Chapter President: Roland MacKinnon
Area of Interest
The coldwater streams of the Charlottetown area are the focus of the Prince Edward Island Chapter. Despite active urbanization of the area around Charlottetown, there are rich groundwater resources that have in part offset some of the negative impacts of urbanization. Some of these small streams, of which the largest stream is the North River, still contain Brook Trout.
The North River watershed is approximately 99 km2 in size with over 53 km of tributaries. The watershed has a rolling topography with extensive agriculture within the watershed. Some portions of the North River and some of its tributaries have reasonable buffers on either side of the streams.
The Chapter is relatively small with an enthusiastic group of conservationists and anglers who wish to restore the health and productivity of the North River and its tributaries. Historically the river had abundant populations of both BrookTrout and Atlantic Salmon but over the last century was impacted by small power dams and intensive agricultural activities. In the late 1980s one of the major dams on the watershed burst releasing almost a century’s worth of sediment, sawdust and other materials down the systems. It was the degraded nature of the once productive North River that got the Chapter started.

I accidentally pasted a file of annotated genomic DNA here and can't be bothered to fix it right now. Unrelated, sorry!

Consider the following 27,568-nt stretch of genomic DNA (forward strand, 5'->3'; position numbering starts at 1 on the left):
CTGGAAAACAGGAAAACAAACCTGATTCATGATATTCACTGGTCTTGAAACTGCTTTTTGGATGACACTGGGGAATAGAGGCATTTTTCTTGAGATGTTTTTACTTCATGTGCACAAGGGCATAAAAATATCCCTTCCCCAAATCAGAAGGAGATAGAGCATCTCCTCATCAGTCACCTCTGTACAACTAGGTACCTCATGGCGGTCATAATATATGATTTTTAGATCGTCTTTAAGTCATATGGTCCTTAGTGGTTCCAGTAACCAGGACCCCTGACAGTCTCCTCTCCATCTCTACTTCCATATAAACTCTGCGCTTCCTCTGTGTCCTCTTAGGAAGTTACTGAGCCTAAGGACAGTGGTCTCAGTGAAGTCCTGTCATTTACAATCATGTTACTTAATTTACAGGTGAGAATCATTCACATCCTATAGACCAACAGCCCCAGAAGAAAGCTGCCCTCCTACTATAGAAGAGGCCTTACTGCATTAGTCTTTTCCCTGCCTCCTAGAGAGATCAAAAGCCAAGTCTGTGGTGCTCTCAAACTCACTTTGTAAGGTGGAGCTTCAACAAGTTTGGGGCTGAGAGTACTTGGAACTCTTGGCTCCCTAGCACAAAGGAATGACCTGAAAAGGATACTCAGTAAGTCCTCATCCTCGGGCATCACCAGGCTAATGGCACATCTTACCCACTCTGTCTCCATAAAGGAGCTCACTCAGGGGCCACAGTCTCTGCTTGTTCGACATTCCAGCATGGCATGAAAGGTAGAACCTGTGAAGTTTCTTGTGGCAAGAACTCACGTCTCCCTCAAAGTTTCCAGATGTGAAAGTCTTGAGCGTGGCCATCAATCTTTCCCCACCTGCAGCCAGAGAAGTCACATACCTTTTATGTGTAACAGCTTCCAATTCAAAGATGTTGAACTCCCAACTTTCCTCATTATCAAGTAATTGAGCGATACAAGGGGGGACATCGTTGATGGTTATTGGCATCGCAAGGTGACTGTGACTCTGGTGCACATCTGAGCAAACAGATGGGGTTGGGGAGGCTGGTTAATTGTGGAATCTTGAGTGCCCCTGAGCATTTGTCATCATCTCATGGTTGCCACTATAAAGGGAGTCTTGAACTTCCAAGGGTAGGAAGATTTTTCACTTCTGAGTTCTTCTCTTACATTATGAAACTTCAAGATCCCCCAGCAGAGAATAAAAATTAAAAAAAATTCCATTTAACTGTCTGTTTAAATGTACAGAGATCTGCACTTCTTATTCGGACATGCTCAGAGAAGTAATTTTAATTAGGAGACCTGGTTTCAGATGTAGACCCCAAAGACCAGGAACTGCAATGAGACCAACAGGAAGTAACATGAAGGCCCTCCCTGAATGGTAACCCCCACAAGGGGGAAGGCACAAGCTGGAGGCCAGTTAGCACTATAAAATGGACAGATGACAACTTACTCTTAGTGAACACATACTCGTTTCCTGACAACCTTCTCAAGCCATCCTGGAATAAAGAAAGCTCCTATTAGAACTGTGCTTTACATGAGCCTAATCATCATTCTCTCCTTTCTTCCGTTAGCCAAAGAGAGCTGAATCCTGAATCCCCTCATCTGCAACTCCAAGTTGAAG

The Prince Edward Island Chapter was formed in 2002 by a number of Islanders from the Charlottetown area that saw a need for a group to help better protect local coldwater streams in the Charlottetown area. The first projects done by the fledgling chapter under the direction of their President, Rollie MacKinnon, was on Coles Creek, a small tributary of the larger North River that flows into the estuary at the northwest corner of Charlottetown. Since this work, the Chapter has focused much of its activities on the remainder of the North River.